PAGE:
I knew I was on a journey to see The Winter's Tale in the magical setting of the Watermill, West Berkshire Playhouse, when on the M4 out of London I spotted the sign -- "For the ORACLE Exit at Junction 11". Perhaps the Sicilian Lords had earlier that day scampered off to Junction 11 to prove Hermiones' innocence. Whatever the meaning of this prognostication, no Delphic Oracle could have forewarned me of the joy that was awaiting me in Ed Hall's triumphant production of The Winter's Tale.
It is always a pleasure to see this closely-knit company of actors perform their interpretations of Shakespeare in the bucolic surroundings of the Watermill. The intimacy of the space, the stream rushing through the mill building, the friendly atmosphere without pretension, just a joyous promotion of good theatre. The Winter's Tale lived up to all expectations. As with Hall's earlier projects, including the wonderful A Midsummer Night's Dream , all the parts are played by men. Not men in drag with ornate wigs, but men whose mannerisms and dress make nodding acknowledgement of their gender change. Even so, after only moments, these women's parts are totally believable; a convention both brave and successful.
Set on a tiny stage in a decrepit grey-marble classical past, the Sicilian palace of King Leontes sparkles with metallized panels, behind which candles glitter. Under Michael Pavelka's design, hints of crumbling classical architecture perfectly evoke this kingdom ruled by a monarch whose 'humour' is violent jealousy towards his ever-faithful wife. This jealousy in turn leads to hatred and tyranny, towards his childhood friend Polixenes, the King of Bohemia , and towards his own family. The result, a bitterly haunted man who appears to have destroyed the love and friendship of kith, kin, and nation.
The play opens with the falling of the sands of time. Leontes' son Mamillius plays in a sandpit with figurines that fancifully represent the actors in his evolving tale -- his winter's tale -- cold and dark and frightful. By scrunching up his eyes and imagining really, really hard he can create the surreality of his own short existence.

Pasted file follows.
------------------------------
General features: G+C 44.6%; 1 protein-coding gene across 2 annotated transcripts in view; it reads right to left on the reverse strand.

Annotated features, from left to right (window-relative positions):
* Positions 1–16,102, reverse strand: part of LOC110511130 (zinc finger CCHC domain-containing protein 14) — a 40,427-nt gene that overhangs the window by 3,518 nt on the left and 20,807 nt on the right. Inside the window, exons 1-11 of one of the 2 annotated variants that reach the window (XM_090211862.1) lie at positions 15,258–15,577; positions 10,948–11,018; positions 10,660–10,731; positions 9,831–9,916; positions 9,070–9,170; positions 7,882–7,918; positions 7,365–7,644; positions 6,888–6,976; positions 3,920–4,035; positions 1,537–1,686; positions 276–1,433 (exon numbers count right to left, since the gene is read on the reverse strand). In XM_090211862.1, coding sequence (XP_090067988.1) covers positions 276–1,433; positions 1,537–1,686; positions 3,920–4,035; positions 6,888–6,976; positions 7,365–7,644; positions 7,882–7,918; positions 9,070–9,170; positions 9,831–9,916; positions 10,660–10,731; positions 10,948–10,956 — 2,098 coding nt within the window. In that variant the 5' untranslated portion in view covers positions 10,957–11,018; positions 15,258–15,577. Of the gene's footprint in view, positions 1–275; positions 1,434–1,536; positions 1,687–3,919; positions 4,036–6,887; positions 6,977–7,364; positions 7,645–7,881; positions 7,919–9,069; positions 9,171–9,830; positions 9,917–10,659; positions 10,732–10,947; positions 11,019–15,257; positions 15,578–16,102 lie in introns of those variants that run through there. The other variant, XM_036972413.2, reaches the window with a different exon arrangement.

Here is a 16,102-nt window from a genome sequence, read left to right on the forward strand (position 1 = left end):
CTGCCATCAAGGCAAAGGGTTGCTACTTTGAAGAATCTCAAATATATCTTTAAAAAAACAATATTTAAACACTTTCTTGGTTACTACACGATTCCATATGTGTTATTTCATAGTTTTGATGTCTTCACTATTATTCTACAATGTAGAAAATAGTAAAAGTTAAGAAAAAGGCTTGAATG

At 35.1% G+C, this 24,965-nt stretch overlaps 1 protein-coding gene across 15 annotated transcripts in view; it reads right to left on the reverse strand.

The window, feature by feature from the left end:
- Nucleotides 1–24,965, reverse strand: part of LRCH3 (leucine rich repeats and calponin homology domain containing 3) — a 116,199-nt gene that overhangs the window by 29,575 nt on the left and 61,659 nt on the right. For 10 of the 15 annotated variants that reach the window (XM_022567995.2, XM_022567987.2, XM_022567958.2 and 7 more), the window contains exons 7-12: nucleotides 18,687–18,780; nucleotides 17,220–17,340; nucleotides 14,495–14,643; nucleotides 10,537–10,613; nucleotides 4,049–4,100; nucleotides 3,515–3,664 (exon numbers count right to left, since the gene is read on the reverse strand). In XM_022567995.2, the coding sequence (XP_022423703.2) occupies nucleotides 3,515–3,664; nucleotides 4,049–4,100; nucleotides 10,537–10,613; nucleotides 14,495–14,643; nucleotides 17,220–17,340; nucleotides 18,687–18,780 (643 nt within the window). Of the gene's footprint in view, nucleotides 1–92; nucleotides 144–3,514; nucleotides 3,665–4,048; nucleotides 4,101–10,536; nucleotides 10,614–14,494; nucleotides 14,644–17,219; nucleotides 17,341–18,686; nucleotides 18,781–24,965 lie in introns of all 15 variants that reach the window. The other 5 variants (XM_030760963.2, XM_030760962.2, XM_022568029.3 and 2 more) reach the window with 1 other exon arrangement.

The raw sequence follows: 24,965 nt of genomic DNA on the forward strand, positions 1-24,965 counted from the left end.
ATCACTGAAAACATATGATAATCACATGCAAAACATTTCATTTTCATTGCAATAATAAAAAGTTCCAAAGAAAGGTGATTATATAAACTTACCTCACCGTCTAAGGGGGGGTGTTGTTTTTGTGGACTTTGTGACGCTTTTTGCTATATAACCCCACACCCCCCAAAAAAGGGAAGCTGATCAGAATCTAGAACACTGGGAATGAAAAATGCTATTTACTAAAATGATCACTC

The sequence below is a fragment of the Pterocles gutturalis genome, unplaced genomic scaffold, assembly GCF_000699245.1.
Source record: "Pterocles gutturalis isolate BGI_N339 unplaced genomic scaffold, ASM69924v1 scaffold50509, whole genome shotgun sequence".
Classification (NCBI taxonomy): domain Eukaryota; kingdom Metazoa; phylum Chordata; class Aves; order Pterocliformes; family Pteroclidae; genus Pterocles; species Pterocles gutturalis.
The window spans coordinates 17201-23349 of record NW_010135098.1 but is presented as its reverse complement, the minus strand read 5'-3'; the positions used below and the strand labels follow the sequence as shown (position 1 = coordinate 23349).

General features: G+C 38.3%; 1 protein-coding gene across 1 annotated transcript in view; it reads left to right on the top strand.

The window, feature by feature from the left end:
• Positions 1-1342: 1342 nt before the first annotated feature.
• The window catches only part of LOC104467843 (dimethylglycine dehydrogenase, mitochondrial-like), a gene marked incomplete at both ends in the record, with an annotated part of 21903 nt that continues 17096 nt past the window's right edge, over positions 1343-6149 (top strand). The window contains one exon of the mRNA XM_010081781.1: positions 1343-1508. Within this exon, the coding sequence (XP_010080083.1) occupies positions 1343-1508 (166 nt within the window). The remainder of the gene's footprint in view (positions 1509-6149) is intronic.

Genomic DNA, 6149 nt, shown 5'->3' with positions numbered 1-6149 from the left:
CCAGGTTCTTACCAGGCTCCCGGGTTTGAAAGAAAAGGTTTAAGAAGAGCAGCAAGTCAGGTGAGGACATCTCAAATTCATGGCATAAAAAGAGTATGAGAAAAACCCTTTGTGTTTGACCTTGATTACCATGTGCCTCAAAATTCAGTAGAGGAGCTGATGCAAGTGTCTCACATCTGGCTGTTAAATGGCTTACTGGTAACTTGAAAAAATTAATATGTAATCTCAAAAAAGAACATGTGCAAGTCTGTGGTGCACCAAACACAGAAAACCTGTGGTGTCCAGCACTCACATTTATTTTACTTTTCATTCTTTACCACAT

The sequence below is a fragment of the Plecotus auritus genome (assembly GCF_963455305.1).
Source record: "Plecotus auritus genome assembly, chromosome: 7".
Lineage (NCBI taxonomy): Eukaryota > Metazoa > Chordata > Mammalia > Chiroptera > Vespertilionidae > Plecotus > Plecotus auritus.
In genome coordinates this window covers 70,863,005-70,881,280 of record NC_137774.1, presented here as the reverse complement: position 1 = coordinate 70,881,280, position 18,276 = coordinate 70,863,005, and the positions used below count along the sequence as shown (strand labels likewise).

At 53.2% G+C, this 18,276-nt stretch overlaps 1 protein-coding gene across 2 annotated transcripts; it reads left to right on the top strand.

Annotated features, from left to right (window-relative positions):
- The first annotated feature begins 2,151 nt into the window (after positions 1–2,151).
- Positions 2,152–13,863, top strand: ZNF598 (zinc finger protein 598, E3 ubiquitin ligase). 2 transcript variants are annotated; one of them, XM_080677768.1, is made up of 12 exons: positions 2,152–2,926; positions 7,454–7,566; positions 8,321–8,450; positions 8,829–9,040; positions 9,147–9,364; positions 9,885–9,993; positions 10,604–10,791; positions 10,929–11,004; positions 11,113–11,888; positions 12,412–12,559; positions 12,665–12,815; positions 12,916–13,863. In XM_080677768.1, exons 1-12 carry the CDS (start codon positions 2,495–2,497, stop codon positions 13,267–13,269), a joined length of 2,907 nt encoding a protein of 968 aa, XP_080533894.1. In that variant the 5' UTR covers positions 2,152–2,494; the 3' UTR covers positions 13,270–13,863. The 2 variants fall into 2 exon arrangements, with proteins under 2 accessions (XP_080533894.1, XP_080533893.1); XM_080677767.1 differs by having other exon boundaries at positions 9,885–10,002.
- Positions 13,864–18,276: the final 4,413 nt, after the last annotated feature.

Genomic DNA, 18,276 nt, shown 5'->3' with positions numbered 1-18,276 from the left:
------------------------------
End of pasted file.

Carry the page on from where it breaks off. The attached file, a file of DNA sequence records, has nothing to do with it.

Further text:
There is a wonderful sense of foreboding in this intelligent and markedly postmodern interpretation of a classic play. After a first half of pure tragedy, followed by a second half of pure pastoral romantic comedy, the final dénouement, which traditionally brings hope and rejuvenation, in Hall's production brings nothing but doubt and tears. Hermione does not embrace her husband in joyous forgiveness, rather in tired resignation and relief that her name is at last unsullied. Paulina accepts the imposition of a worthy new husband with disbelief and then disdain. Mamillius as conjuror of the whole story also adds a new dimension to this ending. Holding a candle towards the outstretched arms of the once-mad Leontes, Mamillius blows out the flame, the smoke billowing in his father's tear-stained eyes. Mamillius has chosen an ending to his imagined winter's tale, not of reconciliation but of disdainful rejection.
Other wonderful moments abound in this intelligent and at all times entertaining production. The image of the examination of Hermione, a 1950s American show-trial complete with fedora-hatted reporters and the frantic typing of a court stenographer. The huge bear-skin rug that we know is later going to be donned for the infamous "pursued by bear" stage direction, and which is gloriously disregarded just at the vital moment. The appearance of Hermione as her own statue, worthy of the greatest magician, was truly awe-inspiring.